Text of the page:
Then, as shown in FIG. 1C, the top SiO2 layer is removed by hydrofluoric acid or the like. Then, as shown in FIG. 1D, a light-transmitting-property substrate, which is transparent for a wavelength of light to be used, such as a glass layer 7 is placed on the single-crystal Si layer 4, and, electrodes 8 are pressed onto the bottom surface of the single-crystal Si substrate 2 and the top surface of the glass layer 7. As a material of this light-transmitting-property substrate, glass or TiO2 is used when a wavelength of light to be used is on the order of 2 μm to 0.4 μm, but quartz glass, MgO, Ai2O3 (sapphire), Y2O3, diamond or the like is used when a wavelength of light to be used is equal to or smaller than 0.4 μm, for example. When glass is used as a material of the light-transmitting-property substrate, #7740 or #7070 made by Corning Incorporated, the United States of America, is used as the glass layer 7, for example, and, a thickness thereof is at least in the range of 100 μm to several millimeters, and is larger than ten times that of the single-crystal Si layer 4. When this glass layer 7 has a thickness equal to or smaller than 100 μm, it is easy to crack, and, thereby, an yield decreases. Then, in a condition in which the thus-obtained combination is heated to 350° C. in a nitrogen gas or in a vacuum, a positive voltage on the order of 300 V is applied to the electrode 8 on the side of the single-crystal Si substrate 2 for a time on the order of 10 minutes. Thereby, it is possible to bond the glass layer 7 to the single-crystal Si layer 4. Further, although the SiO2 layer 3 which is an insulating layer exists between the single-crystal Si substrate 2 and single-crystal Si layer 4, a current flows therethrough or leaks therearound because the temperature is high and the voltage is high, and thereby, a current necessary for the bonding flows. This bonding method is called anodic bonding.

After the glass layer 7 is bonded, the thus-obtained combination is again immersed in the alkaline etchant, and, as shown in FIG. 1E, the single-crystal Si substrate 2 is removed by alkaline etching. As the etchant, KOH, for example, erodes not only silicon but also SiO2 which is a main component of glass. However, because the glass layer 7 is very thick, the entirety of the glass layer 7 is not eroded thereby. Further, because the single-crystal Si layer 4 and glass layer 7 are bonded together very firmly, the etchant does not enter therebetween. Accordingly, the single-crystal Si layer 4 is not eroded by the etching. Therefore, only the single-crystal Si substrate 2 is eroded by the etching. Further, because an etching rate of the SiO2 layer 3 for the alkaline etchant is less than 1/100 of that of silicon, it is possible that etching is stopped when the single-crystal Si substrate 2 is removed completely by the etching. Then, as shown in FIG. 11F, the SiO2 layer 3 is removed by hydrofluoric acid, and an aperture 9 is formed at a tip of the hole 6 of the single-crystal Si layer 4. Then, a dicing saw is used for cutting the thus-obtained combination and a slider 10 is obtained. When there is a possibility that chips produced at the time of cutting by the dicing saw stop the aperture 9, in order to avoid such a situation, cutting by the dicing saw is performed before the SiO2 layer 3 is removed. In this case, it is possible to prevent chips from stopping the aperture 9 because the SiO2 layer 3 exists, and, after the cutting, the SiO2 layer 3 is removed by hydrofluoric acid.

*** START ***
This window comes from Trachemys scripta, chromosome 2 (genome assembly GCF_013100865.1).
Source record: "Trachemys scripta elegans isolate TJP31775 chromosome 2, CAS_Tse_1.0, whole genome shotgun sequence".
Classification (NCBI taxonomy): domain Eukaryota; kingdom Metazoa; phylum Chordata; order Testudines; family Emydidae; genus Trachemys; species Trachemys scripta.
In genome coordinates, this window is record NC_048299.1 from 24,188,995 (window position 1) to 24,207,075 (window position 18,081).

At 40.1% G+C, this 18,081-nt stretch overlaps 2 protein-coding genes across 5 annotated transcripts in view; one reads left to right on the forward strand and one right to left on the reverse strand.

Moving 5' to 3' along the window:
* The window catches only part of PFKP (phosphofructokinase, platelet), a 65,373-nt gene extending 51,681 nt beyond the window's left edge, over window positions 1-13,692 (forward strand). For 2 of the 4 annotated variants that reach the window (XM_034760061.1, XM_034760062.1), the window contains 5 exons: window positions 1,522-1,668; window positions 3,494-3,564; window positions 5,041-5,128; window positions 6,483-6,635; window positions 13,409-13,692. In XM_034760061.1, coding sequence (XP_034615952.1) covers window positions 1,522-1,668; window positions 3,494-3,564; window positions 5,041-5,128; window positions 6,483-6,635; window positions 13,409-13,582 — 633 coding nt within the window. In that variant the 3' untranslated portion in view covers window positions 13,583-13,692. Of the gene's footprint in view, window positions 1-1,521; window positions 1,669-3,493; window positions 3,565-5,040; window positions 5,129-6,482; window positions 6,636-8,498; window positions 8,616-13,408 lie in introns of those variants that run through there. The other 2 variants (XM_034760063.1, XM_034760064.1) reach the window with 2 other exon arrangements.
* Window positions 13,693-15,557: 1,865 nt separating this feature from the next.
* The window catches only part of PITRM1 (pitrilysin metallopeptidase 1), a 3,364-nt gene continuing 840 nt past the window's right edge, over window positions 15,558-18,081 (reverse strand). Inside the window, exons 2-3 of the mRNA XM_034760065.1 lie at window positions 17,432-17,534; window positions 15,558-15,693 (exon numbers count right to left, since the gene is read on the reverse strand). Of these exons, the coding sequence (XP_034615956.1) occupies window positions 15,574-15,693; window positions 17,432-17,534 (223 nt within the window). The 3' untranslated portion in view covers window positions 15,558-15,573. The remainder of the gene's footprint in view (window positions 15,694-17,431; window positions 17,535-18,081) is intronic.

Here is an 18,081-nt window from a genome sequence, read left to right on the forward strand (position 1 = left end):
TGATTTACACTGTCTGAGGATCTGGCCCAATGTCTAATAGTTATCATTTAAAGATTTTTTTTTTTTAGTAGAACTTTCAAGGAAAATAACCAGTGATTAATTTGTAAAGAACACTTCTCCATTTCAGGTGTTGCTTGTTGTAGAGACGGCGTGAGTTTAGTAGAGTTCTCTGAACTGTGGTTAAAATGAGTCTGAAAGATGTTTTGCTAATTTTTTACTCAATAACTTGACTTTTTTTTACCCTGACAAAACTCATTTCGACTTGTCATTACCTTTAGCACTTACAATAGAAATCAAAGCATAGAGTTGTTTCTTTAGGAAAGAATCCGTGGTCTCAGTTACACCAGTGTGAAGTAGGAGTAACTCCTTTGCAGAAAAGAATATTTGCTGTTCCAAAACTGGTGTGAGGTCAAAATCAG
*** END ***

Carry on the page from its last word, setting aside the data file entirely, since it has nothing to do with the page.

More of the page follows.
The thus-made slider 10 is used as follows: As shown in FIG. 12, laser light emitted by a light source 11 provided on the glass-layer-7 side is gathered by a lens 12 and is incident on the aperture 9. A near-field light 13 oozes out from the aperture 9 which is minute and equal to or smaller than a wavelength of the laser light, on the side opposite to the glass layer 7, and it is possible to write a mark having a size approximately equal to or smaller than the diameter of the aperture 9 onto a recording medium 14 which approaches the slider 10 to a distance approximately equal to the diameter of the aperture 9, and read such a mark.

The thus-made slider 10 has the following feature. An accuracy in thickness of the single-crystal Si layer 4 having a thickness of on the order of tens of microns is far higher than an accuracy in thickness of the single-crystal Si substrate 2 having a thickness on the order of hundreds of microns. Accordingly, it is possible to make the aperture 9 with high dimensional accuracy. Further, when patterning is performed and a pattern is obtained from the SiO2 layer 5 for making the aperture 9, no puddle of resist is produced because no step exists in the periphery, and, therefore, it is possible to form an opening with high accuracy. Further, because the single-crystal Si layer 4 is supported by the glass layer 7 having a thickness of hundreds of microns, it is possible to prevent the single-crystal Si layer 4 having a thickness on the order of tens of microns from being destroyed. Further, only a single process of patterning by photolithographic etching is needed, and, processes are simplified and a cost can be saved.

As the glass layer 7, SW-3 made by Asahi Techno Glass Corporation (IWAKI Glass) or the like may also be used, in the above-described embodiment.

In the above-described embodiment, an SOI substrate is used as a substrate 1. A second embodiment in which a substrate other than an SOI substrate is used will now be described.